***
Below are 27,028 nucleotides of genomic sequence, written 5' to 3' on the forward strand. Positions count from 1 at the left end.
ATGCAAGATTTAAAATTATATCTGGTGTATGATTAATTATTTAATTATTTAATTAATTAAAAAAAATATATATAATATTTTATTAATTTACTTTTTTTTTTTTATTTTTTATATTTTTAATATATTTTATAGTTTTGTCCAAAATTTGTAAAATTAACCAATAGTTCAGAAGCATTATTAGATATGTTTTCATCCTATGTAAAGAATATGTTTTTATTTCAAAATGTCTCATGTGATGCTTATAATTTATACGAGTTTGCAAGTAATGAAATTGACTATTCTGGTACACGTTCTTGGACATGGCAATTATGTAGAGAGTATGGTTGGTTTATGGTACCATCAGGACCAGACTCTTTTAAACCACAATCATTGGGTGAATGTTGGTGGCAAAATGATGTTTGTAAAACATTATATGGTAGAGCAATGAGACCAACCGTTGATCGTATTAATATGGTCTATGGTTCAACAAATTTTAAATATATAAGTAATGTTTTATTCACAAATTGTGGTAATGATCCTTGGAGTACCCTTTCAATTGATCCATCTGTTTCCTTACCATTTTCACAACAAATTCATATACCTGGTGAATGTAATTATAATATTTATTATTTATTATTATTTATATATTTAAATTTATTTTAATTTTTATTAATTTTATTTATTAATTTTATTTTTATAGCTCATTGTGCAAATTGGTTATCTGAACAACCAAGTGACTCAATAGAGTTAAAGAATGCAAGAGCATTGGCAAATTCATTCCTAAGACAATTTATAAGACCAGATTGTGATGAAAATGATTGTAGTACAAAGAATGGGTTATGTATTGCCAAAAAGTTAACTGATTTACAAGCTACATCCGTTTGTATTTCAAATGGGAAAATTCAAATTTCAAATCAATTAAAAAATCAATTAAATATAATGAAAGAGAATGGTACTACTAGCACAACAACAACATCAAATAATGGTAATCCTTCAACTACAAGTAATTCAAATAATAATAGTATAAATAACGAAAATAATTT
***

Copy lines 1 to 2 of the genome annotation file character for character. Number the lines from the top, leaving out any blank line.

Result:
Below are 27,028 nucleotides of genomic sequence, written 5' to 3' on the forward strand. Positions count from 1 at the left end.
ATGCAAGATTTAAAATTATATCTGGTGTATGATTAATTATTTAATTATTTAATTAATTAAAAAAAATATATATAATATTTTATTAATTTACTTTTTTTTTTTTATTTTTTATATTTTTAATATATTTTATAGTTTTGTCCAAAATTTGTAAAATTAACCAATAGTTCAGAAGCATTATTAGATATGTTTTCATCCTATGTAAAGAATATGTTTTTATTTCAAAATGTCTCATGTGATGCTTATAATTTATACGAGTTTGCAAGTAATGAAATTGACTATTCTGGTACACGTTCTTGGACATGGCAATTATGTAGAGAGTATGGTTGGTTTATGGTACCATCAGGACCAGACTCTTTTAAACCACAATCATTGGGTGAATGTTGGTGGCAAAATGATGTTTGTAAAACATTATATGGTAGAGCAATGAGACCAACCGTTGATCGTATTAATATGGTCTATGGTTCAACAAATTTTAAATATATAAGTAATGTTTTATTCACAAATTGTGGTAATGATCCTTGGAGTACCCTTTCAATTGATCCATCTGTTTCCTTACCATTTTCACAACAAATTCATATACCTGGTGAATGTAATTATAATATTTATTATTTATTATTATTTATATATTTAAATTTATTTTAATTTTTATTAATTTTATTTATTAATTTTATTTTTATAGCTCATTGTGCAAATTGGTTATCTGAACAACCAAGTGACTCAATAGAGTTAAAGAATGCAAGAGCATTGGCAAATTCATTCCTAAGACAATTTATAAGACCAGATTGTGATGAAAATGATTGTAGTACAAAGAATGGGTTATGTATTGCCAAAAAGTTAACTGATTTACAAGCTACATCCGTTTGTATTTCAAATGGGAAAATTCAAATTTCAAATCAATTAAAAAATCAATTAAATATAATGAAAGAGAATGGTACTACTAGCACAACAACAACATCAAATAATGGTAATCCTTCAACTACAAGTAATTCAAATAATAATAGTATAAATAACGAAAATAATTT